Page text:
Unfortunately, we’re all given the same 24 hours in a day. If your workload is preventing you from sticking to your content calendar, try to create a more workable posting schedule or share some of the content creation and posting responsibilities with a colleague.

If your well of ideas is drying up, it may be time to re-examine your posting strategy, if not your entire content plan. This is where hard data can be helpful, whether you use Google Analytics or another tracking method.  The numbers will show you exactly where your readers are going and which pieces of content are most effective.

Create a Content Marketing Calendar That Converts (5 Tips)- plan in advancePlan Calendar in Advance

Digital marketing experts’ opinions differ, but ideally, you should share content once a week at the absolute minimum. At the end of each month, sit with your team and work out the content calendar for the next month.

Embed your ongoing content projects first (such as your weekly or biweekly blog posts) so they are on the schedule immediately. Next, look at what is going on within your company. Are you launching new products or services or holding a special event on-site?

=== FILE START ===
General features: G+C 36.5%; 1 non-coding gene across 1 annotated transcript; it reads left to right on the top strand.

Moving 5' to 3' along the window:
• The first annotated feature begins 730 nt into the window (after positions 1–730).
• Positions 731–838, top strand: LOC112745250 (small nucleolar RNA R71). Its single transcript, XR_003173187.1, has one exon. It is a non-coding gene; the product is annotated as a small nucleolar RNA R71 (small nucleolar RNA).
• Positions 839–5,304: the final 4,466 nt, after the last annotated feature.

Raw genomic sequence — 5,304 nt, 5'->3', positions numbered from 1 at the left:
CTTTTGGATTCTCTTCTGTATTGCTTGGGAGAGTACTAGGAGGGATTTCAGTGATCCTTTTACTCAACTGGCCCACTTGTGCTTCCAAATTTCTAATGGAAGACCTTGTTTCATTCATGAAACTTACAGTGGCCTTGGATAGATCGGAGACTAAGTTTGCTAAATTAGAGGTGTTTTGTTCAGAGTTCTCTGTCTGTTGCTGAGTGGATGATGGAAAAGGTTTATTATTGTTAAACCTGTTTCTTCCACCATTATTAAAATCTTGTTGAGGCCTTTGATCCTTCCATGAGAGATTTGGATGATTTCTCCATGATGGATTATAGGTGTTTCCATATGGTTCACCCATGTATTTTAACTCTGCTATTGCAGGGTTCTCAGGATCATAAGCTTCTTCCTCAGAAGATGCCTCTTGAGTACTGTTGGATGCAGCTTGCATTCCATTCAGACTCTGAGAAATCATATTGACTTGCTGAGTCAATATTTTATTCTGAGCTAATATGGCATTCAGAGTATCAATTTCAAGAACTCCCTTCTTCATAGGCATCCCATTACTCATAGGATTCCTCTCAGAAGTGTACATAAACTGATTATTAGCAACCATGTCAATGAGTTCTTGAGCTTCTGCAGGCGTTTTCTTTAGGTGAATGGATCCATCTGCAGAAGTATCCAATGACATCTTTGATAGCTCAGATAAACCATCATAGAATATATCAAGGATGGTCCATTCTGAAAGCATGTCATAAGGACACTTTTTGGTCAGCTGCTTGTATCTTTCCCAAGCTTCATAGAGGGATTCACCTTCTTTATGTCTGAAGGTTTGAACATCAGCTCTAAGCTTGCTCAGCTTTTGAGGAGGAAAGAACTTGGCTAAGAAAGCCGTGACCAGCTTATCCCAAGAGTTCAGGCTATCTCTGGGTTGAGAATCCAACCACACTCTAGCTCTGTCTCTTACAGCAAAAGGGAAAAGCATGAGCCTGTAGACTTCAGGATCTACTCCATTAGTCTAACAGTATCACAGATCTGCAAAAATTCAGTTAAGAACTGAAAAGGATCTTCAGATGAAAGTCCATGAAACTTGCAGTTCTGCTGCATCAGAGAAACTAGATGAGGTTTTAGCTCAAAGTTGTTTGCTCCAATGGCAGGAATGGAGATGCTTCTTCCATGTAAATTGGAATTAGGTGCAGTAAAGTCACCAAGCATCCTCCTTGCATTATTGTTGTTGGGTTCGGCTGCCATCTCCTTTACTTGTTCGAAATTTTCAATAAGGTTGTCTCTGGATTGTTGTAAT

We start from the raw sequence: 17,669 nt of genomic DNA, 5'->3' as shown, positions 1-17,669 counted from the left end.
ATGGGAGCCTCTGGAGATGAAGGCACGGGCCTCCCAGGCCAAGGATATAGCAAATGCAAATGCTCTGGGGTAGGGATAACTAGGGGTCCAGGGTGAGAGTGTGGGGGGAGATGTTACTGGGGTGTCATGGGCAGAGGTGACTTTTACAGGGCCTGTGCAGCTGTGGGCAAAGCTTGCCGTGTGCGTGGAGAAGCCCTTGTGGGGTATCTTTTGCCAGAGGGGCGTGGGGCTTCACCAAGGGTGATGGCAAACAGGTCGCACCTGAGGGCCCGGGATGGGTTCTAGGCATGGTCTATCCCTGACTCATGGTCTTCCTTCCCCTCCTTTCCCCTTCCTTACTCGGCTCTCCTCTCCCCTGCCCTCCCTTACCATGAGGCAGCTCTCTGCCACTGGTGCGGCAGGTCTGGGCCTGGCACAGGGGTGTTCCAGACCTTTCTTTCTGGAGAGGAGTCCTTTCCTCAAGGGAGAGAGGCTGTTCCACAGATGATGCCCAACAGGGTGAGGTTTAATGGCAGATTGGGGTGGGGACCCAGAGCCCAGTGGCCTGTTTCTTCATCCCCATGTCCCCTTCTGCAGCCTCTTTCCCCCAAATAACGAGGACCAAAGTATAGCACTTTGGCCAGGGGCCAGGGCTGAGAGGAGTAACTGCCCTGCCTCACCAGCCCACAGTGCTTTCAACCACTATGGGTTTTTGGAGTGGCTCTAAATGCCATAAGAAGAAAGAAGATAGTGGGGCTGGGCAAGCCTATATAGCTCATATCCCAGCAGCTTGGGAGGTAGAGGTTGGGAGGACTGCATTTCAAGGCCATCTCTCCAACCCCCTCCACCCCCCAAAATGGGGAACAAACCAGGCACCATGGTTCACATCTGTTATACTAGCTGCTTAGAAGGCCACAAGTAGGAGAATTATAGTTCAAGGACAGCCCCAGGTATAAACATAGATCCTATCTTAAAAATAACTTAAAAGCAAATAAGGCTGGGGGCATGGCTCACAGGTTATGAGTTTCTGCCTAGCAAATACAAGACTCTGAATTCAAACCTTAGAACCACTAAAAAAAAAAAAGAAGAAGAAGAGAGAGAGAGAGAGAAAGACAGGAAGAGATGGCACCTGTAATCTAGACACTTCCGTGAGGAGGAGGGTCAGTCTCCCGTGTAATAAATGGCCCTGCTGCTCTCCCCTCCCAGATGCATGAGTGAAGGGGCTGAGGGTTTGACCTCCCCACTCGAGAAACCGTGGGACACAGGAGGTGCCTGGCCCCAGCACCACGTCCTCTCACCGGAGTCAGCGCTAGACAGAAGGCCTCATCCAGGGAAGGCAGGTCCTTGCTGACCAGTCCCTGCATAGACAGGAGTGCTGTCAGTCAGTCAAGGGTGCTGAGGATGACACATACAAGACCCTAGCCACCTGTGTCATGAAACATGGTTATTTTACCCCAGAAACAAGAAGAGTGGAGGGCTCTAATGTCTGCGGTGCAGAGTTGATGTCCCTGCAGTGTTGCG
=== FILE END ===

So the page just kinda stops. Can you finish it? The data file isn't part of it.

Add them to your calendar as soon as you have a firm date and work backward so your marketing is on track and you’re aware of due dates for relevant content.  

Finally, be flexible with your calendar and allow room for last-minute scheduling changes or additions.

For instance: That new product you were expecting to roll out in two months is ready ahead of schedule and you must scrap your original social media posts for a certain week in order to announce the new product.

Or, your company won a prestigious industry award and the marketing team is tasked with getting the word out immediately. Time-sensitive company information always takes precedence over other content.

Stay Informed - Sign Up For ContentMender's Newsletter

Schedule Content with Reader Engagement in Mind

Your content should always be created and scheduled focused on generating a high level of audience engagement. It should be both informative, fun, and welcome feedback.

What are the newest trends within your industry?

Share a few relevant posts or come up with your own and ask for readers’ thoughts. Look for upcoming fun or unusual holidays that you can promote and encourage readers to post comments or photos.

The feedback is useful in two ways: it starts an important dialogue with your audience, and it may provide ideas for future content. Even the most prolific content creator gets stuck for ideas occasionally.

When this happens, look through the comments you’ve received on past posts. And if you still have trouble coming up with content ideas, there are always lighthearted cat videos worth sharing.

A content calendar keeps your digital and traditional marketing timely and consistent. But like any other productivity tool, it only works if you use it regularly.